As the new school year kicks off, the Ontario Court of Appeal’s recent decision in RBC Dominion Securities Inc. v. Crew Gold Corporation, 2017 ONCA 648 serves as a handy study guide for lawyers looking to brush up on Contracts 101.
Crew Gold Corporation (“Crew“), a public gold mining company, and RBC Dominion Securities Inc. (“RBC“) entered into an agreement for the provision of investment banking services related to a sale of the company. Under the agreement, RBC was entitled to fees for work performed plus a success fee payable on completion of a “Transaction”, which was defined broadly in the agreement.
While the agreement was in force, Crew was the subject of a takeover, which had not been anticipated by either party. RBC’s offer to assist Crew with the takeover was refused, and Crew ultimately terminated the agreement. Although RBC was not involved in the takeover, it claimed to be entitled to the success fee because the takeover fell within the definition of “Transaction”. Crew refused to pay the success fee, and RBC sued.
The trial judge found that RBC was not entitled to a success fee under the agreement because there was no causal link between its activities and the takeover. RBC appealed on the ground that the trial judge made extricable errors of law in interpreting the agreement by: (1) failing to consider the plain words of the agreement in the context of the contract as a whole; (2) relying on the parties’ subjective intentions rather than the objective intentions expressed in the agreement; and (3) failing to consider the commercial reasonableness of RBC’s interpretation of the agreement.
In support of its first argument, RBC asserted that its entitlement to the success fee did not require any causal link between the services provided and the takeover because the takeover was a type of transaction contemplated by the broad definition of “Transaction” in the agreement, and there was no express requirement that RBC participate in such Transaction to become entitled to the success fee. Further, the agreement distinguished between fees to be paid for services provided and the success fee, which was payable on the successful closing of a Transaction.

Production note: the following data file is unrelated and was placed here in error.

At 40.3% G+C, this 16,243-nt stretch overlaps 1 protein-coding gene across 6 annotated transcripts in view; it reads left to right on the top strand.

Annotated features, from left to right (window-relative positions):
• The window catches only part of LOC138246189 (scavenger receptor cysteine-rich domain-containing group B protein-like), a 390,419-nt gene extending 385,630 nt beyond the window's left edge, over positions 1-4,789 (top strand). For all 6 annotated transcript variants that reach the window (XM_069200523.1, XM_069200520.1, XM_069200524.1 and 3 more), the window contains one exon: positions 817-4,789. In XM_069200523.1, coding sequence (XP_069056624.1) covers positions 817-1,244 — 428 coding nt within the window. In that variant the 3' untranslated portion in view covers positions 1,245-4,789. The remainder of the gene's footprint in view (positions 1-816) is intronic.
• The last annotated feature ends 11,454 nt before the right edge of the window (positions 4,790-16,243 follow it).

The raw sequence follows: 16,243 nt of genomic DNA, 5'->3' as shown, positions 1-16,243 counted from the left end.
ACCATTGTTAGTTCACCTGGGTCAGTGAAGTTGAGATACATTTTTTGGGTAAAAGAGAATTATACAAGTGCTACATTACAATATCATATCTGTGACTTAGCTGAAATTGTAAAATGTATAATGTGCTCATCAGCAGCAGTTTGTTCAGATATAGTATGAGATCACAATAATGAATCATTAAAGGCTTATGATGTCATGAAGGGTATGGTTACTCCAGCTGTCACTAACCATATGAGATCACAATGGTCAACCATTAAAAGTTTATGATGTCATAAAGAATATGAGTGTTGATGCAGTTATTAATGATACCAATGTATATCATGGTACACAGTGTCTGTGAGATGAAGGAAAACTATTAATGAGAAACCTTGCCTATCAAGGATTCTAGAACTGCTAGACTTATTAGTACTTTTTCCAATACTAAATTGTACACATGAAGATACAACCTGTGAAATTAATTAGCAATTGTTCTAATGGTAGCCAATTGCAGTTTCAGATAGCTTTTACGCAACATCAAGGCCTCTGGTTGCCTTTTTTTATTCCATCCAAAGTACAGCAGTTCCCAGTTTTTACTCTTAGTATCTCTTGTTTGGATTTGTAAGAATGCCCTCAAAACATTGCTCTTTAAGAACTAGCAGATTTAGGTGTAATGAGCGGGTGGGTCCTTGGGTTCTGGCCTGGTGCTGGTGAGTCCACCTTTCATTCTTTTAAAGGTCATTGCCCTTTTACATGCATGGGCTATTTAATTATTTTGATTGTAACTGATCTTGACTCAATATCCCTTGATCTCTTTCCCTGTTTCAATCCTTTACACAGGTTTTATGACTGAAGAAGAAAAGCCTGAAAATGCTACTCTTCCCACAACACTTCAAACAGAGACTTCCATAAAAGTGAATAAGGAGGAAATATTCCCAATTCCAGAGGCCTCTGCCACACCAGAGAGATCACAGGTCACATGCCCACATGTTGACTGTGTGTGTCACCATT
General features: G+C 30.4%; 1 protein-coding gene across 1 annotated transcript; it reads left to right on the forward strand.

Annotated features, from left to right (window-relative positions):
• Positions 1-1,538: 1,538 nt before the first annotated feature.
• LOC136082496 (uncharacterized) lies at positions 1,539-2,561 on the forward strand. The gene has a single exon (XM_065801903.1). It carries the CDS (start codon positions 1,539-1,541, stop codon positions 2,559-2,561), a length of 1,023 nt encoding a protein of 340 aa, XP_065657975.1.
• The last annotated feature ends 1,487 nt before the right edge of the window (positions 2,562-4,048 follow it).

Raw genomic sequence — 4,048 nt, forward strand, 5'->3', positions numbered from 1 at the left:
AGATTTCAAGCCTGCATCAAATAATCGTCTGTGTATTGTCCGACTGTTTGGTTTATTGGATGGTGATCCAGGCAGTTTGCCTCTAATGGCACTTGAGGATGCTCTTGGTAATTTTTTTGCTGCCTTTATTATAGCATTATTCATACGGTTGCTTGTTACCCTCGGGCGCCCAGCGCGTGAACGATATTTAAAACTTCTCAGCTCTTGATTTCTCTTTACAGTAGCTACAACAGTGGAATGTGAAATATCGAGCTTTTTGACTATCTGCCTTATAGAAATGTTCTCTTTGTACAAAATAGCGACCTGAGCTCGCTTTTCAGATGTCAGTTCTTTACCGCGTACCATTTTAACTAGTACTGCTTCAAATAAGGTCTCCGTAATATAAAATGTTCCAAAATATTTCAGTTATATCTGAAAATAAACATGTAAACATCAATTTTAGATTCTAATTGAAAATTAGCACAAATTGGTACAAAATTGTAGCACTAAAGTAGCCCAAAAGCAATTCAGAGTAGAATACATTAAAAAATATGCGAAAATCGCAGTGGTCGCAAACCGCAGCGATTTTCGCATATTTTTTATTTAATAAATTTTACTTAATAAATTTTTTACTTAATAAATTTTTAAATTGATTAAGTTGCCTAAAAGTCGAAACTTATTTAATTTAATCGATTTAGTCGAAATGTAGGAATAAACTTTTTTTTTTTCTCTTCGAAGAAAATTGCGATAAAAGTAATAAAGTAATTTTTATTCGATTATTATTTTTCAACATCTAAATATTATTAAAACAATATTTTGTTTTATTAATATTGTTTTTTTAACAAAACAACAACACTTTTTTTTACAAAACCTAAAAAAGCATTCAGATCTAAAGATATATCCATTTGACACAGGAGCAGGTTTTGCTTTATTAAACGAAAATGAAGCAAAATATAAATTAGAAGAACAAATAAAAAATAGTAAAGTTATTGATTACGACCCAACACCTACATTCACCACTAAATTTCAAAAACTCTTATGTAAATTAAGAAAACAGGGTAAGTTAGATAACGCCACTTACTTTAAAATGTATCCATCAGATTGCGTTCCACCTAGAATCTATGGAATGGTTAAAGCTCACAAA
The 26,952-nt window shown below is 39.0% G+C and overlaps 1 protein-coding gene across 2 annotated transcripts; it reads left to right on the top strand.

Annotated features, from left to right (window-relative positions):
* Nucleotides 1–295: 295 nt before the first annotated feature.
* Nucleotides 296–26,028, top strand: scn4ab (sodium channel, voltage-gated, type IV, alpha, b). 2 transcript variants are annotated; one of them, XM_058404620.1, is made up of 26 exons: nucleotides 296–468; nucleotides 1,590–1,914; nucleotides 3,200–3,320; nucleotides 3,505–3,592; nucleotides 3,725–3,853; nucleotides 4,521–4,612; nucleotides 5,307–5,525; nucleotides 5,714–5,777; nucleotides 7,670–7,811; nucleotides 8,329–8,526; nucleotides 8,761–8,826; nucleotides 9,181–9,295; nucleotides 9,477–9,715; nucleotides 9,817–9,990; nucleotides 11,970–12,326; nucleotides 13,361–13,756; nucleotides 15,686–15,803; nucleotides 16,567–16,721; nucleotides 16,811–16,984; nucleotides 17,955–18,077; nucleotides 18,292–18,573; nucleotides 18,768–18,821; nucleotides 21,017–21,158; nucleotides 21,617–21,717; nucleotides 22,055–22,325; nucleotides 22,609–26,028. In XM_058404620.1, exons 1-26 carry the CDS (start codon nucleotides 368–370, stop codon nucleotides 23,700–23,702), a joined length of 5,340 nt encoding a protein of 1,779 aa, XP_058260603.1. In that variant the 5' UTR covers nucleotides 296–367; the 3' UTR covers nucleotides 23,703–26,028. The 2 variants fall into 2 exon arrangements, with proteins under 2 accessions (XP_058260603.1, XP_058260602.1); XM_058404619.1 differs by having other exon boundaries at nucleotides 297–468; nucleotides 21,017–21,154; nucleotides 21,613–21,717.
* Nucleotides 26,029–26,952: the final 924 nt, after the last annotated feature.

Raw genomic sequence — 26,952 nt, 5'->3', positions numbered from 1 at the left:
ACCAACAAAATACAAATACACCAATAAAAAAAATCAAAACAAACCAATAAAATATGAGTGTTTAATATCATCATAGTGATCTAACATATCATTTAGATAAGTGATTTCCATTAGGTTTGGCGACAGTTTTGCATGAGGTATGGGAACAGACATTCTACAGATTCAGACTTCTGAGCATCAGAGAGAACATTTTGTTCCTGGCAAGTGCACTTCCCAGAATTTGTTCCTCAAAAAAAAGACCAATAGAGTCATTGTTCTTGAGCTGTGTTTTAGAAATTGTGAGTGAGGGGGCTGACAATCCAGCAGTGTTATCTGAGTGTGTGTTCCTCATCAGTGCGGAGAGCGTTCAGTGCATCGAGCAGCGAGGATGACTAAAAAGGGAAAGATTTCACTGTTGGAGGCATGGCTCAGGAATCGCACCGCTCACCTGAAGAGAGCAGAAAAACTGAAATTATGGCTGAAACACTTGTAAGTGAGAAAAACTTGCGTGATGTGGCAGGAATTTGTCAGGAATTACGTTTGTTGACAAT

The Court of Appeal rejected RBC’s interpretation of the agreement and its argument that the trial judge had not properly applied principles of contractual interpretation. The Court of Appeal stated that the specific words relied upon by RBC had to be considered in the context of the agreement as a whole, and found that the trial judge’s interpretation that the success fee had to be linked to some action by RBC was reasonable. Pursuant to the agreement, RBC was engaged as financial advisor to Crew in connection with a potential Transaction, and the Court of Appeal agreed with the trial judge’s interpretation that the success fee payable on closing of a Transaction was meant to reward RBC for successfully completing such Transaction. RBC’s proposed interpretation was too narrow as it focused on the definition of the term “Transaction”, among others, without regard to the nature and substance of the agreement as a whole.
Turning to RBC’s argument that the trial judge relied on the parties’ subjective intentions rather than the objective intentions expressed in the agreement, the Court of Appeal reaffirmed that when interpreting written contracts in the context of commercial relationships, it is necessary to determine the meaning of the contract against its objective contextual scheme; the analysis should not be framed in terms of the parties’ subjective intention at the time they entered into the contract. In interpreting a contract, the court should consider the contract as a whole, the factual matrix underlying it, and the need to avoid commercial absurdity, among other factors. Upon review of the trial judge’s reasons, the Court of Appeal did not find any indication that he relied on evidence of the parties’ subjective intentions in his interpretation of the agreement or on their conduct after entering into the agreement.
Finally, the Court of Appeal was not swayed by RBC’s argument that the trial judge’s interpretation did not accord with sound commercial principles and good business sense. The trial judge’s interpretation showed consideration of commercial reasonableness. The parties had anticipated a sale process and there was an expectation that RBC would have to provide services in connection with the sale process to become entitled to the success fee. Had the trial judge accepted RBC’s proposed interpretation, it would have resulted in a significant windfall to RBC where there was no nexus between the services it provided and the Transaction.
This decision is a timely refresher on the proper approach to contractual interpretation as we return from summer vacation and head back into the courtroom.
The information and comments herein are for the general information of the reader and are not intended as advice or opinion to be relied upon in relation to any particular circumstances. For particular application of the law to specific situations, the reader should seek professional advice.